LONDON (Reuters) - The pricing of stock market data could be more transparent but no “substantive” changes were needed by European Union regulators, London Stock Exchange Chief Executive David Schwimmer said on Tuesday.
The price of market data has become a battle ground between exchanges, who generate data, and investment managers and brokers who need the data to meet a requirement to demonstrate they are getting the best deals for their customers.
The EU’s markets watchdog, the European Securities and Markets Authority (ESMA), is due to recommend later in the year whether the bloc’s executive should mandate a single feed for stock market prices, which could impact the level of prices charged by exchanges to make it commercially viable.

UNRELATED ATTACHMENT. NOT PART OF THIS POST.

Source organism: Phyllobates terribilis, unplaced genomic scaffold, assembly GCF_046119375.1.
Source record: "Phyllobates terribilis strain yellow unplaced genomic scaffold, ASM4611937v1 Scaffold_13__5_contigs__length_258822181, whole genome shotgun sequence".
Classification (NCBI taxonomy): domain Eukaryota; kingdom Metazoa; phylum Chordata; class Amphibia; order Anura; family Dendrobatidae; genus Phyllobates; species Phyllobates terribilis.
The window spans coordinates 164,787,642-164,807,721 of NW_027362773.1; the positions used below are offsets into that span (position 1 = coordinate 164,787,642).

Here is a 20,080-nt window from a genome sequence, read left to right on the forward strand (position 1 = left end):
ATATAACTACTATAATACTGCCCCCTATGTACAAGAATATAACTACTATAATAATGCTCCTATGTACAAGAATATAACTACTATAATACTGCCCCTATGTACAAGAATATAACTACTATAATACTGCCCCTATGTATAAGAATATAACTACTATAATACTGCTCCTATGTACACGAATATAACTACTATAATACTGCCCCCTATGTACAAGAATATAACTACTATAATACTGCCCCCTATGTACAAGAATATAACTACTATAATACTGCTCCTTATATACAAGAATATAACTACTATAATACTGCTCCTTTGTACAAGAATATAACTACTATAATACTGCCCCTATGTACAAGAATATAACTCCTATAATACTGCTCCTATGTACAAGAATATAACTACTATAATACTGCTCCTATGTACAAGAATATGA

“There are many different ways to slice and dice market data,” Schwimmer told the annual Sibos conference.
The regulatory focus on data has been generally constructive with a positive impact on transparency, he said.
“We think there is room for improvement in terms of some of the disclosures, some of the pricing.”
But “by and large”, the notion that market data should be available under what EU rules calls a “reasonable commercial basis” was working pretty well, Schwimmer said.
“We would not advocate a substantive change there,” he added.
His comments echo those of other exchanges and exchange industry bodies.
Reporting by Huw Jones, editing by Louise Heavens